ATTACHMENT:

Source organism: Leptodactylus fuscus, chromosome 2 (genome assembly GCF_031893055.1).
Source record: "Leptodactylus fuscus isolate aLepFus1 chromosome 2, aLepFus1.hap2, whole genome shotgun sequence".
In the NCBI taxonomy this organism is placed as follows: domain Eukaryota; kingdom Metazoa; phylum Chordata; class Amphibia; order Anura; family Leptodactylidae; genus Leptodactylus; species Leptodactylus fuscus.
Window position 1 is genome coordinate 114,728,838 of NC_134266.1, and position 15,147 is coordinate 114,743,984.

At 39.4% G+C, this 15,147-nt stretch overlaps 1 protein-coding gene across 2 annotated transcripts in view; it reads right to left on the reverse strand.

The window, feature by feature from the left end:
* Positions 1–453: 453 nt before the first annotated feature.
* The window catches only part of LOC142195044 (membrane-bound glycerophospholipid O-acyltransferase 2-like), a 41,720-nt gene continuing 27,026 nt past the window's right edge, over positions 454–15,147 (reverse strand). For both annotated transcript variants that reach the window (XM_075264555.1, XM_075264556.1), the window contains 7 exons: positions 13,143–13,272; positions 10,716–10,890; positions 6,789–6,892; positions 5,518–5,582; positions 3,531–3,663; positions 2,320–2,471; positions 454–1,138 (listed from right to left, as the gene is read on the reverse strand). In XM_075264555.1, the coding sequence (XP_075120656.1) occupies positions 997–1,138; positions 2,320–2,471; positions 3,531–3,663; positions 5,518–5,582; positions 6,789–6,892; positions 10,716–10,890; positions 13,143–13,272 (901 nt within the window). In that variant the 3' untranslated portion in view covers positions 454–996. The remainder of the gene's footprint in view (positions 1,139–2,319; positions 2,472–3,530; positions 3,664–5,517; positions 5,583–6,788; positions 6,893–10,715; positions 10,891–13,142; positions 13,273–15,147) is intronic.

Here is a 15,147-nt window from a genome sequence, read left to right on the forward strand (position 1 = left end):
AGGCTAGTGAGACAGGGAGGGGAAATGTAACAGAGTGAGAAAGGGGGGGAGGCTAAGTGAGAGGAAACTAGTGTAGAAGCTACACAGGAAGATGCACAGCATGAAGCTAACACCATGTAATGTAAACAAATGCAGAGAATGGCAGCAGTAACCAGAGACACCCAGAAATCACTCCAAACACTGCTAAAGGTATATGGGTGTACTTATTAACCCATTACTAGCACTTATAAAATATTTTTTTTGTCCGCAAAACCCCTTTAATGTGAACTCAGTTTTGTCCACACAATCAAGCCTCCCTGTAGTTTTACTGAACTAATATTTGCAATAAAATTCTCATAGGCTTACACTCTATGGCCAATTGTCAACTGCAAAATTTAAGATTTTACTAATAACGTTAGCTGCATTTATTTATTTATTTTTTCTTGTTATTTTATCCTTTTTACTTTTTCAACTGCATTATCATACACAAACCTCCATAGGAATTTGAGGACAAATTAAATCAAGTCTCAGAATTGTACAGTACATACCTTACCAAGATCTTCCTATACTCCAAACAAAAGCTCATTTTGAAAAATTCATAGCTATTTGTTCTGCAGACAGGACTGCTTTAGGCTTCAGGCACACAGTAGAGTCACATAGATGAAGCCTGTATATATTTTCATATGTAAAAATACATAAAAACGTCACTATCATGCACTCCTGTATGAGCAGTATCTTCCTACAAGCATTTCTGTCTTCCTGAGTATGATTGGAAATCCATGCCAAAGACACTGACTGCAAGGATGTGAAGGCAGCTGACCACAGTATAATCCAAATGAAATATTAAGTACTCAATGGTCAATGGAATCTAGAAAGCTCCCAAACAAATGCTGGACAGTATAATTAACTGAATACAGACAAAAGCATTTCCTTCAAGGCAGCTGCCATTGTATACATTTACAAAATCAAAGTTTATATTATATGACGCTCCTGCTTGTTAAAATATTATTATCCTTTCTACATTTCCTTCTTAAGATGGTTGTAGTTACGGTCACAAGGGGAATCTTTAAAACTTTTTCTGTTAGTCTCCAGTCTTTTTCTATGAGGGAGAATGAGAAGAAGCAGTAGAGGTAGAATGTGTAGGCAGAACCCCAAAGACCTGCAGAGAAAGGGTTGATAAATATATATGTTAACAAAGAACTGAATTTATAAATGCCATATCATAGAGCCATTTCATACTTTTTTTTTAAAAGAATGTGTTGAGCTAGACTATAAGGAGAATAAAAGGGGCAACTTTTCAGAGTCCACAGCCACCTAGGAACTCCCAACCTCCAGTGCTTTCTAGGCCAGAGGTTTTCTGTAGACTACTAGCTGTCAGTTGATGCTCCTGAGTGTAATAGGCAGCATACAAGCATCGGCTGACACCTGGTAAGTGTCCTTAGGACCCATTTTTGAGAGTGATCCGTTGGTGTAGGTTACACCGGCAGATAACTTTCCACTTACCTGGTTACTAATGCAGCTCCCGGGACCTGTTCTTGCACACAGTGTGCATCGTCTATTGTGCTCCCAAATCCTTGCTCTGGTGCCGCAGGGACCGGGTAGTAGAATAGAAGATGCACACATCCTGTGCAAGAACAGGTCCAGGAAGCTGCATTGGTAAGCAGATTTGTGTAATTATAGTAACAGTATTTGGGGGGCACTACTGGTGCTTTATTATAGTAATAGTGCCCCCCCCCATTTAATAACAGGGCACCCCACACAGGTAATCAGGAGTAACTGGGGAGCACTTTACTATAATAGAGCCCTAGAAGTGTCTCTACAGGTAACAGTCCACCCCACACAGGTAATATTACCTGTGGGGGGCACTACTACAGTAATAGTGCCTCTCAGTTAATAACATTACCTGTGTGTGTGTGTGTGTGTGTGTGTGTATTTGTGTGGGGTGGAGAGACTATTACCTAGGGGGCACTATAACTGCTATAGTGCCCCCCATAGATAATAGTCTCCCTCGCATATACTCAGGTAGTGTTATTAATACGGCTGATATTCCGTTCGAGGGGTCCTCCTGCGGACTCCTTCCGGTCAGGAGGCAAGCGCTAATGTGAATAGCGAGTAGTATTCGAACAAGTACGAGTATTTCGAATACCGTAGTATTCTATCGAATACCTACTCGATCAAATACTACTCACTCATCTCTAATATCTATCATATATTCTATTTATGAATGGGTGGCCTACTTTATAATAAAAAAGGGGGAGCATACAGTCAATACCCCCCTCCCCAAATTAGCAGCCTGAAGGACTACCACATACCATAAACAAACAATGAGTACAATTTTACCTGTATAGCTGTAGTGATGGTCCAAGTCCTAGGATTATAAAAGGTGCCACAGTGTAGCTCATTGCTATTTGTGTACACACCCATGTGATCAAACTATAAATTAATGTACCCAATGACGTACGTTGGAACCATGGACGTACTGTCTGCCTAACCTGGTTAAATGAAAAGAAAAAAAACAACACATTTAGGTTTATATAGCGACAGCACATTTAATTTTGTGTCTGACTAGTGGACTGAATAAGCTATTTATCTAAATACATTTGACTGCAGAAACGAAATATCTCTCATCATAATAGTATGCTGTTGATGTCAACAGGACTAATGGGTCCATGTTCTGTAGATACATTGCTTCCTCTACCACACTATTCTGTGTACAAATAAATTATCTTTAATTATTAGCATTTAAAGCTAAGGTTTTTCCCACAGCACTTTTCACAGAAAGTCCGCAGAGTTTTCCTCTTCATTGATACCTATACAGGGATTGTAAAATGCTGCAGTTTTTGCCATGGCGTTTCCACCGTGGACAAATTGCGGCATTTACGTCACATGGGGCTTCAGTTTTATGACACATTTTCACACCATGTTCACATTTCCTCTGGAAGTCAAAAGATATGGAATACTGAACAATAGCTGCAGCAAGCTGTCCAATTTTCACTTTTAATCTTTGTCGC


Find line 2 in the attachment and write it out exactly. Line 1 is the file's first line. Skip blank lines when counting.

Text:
Source record: "Leptodactylus fuscus isolate aLepFus1 chromosome 2, aLepFus1.hap2, whole genome shotgun sequence".